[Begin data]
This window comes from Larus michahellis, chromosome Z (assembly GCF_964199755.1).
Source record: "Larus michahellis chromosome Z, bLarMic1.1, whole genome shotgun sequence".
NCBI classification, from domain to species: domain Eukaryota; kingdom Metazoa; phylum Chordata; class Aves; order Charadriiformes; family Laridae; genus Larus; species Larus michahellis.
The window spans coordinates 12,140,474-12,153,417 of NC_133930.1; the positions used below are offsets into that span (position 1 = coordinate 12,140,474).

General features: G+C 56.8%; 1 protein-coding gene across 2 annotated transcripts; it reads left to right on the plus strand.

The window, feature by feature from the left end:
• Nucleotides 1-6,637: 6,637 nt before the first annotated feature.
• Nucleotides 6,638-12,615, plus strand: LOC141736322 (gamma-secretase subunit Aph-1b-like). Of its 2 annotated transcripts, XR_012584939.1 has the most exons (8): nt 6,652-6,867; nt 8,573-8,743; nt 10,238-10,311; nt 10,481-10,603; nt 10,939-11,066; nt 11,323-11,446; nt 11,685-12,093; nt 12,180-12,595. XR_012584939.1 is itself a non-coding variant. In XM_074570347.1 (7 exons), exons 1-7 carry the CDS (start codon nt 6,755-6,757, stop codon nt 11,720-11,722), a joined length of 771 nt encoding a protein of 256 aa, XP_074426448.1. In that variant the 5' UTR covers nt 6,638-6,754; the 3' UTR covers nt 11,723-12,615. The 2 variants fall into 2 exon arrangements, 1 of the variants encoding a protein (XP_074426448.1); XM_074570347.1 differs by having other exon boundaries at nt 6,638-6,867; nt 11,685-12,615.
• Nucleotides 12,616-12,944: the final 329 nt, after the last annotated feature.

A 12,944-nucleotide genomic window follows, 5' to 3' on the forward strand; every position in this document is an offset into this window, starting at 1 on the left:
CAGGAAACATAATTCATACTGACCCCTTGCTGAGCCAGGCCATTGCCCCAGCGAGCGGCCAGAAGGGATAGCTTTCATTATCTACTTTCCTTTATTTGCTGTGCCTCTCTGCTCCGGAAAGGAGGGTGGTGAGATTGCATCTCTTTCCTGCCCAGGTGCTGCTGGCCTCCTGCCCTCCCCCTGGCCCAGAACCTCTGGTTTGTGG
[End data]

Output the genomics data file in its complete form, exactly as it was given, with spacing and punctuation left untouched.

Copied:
This window comes from Larus michahellis, chromosome Z (assembly GCF_964199755.1).
Source record: "Larus michahellis chromosome Z, bLarMic1.1, whole genome shotgun sequence".
NCBI classification, from domain to species: domain Eukaryota; kingdom Metazoa; phylum Chordata; class Aves; order Charadriiformes; family Laridae; genus Larus; species Larus michahellis.
The window spans coordinates 12,140,474-12,153,417 of NC_133930.1; the positions used below are offsets into that span (position 1 = coordinate 12,140,474).

General features: G+C 56.8%; 1 protein-coding gene across 2 annotated transcripts; it reads left to right on the plus strand.

The window, feature by feature from the left end:
• Nucleotides 1-6,637: 6,637 nt before the first annotated feature.
• Nucleotides 6,638-12,615, plus strand: LOC141736322 (gamma-secretase subunit Aph-1b-like). Of its 2 annotated transcripts, XR_012584939.1 has the most exons (8): nt 6,652-6,867; nt 8,573-8,743; nt 10,238-10,311; nt 10,481-10,603; nt 10,939-11,066; nt 11,323-11,446; nt 11,685-12,093; nt 12,180-12,595. XR_012584939.1 is itself a non-coding variant. In XM_074570347.1 (7 exons), exons 1-7 carry the CDS (start codon nt 6,755-6,757, stop codon nt 11,720-11,722), a joined length of 771 nt encoding a protein of 256 aa, XP_074426448.1. In that variant the 5' UTR covers nt 6,638-6,754; the 3' UTR covers nt 11,723-12,615. The 2 variants fall into 2 exon arrangements, 1 of the variants encoding a protein (XP_074426448.1); XM_074570347.1 differs by having other exon boundaries at nt 6,638-6,867; nt 11,685-12,615.
• Nucleotides 12,616-12,944: the final 329 nt, after the last annotated feature.

A 12,944-nucleotide genomic window follows, 5' to 3' on the forward strand; every position in this document is an offset into this window, starting at 1 on the left:
CAGGAAACATAATTCATACTGACCCCTTGCTGAGCCAGGCCATTGCCCCAGCGAGCGGCCAGAAGGGATAGCTTTCATTATCTACTTTCCTTTATTTGCTGTGCCTCTCTGCTCCGGAAAGGAGGGTGGTGAGATTGCATCTCTTTCCTGCCCAGGTGCTGCTGGCCTCCTGCCCTCCCCCTGGCCCAGAACCTCTGGTTTGTGG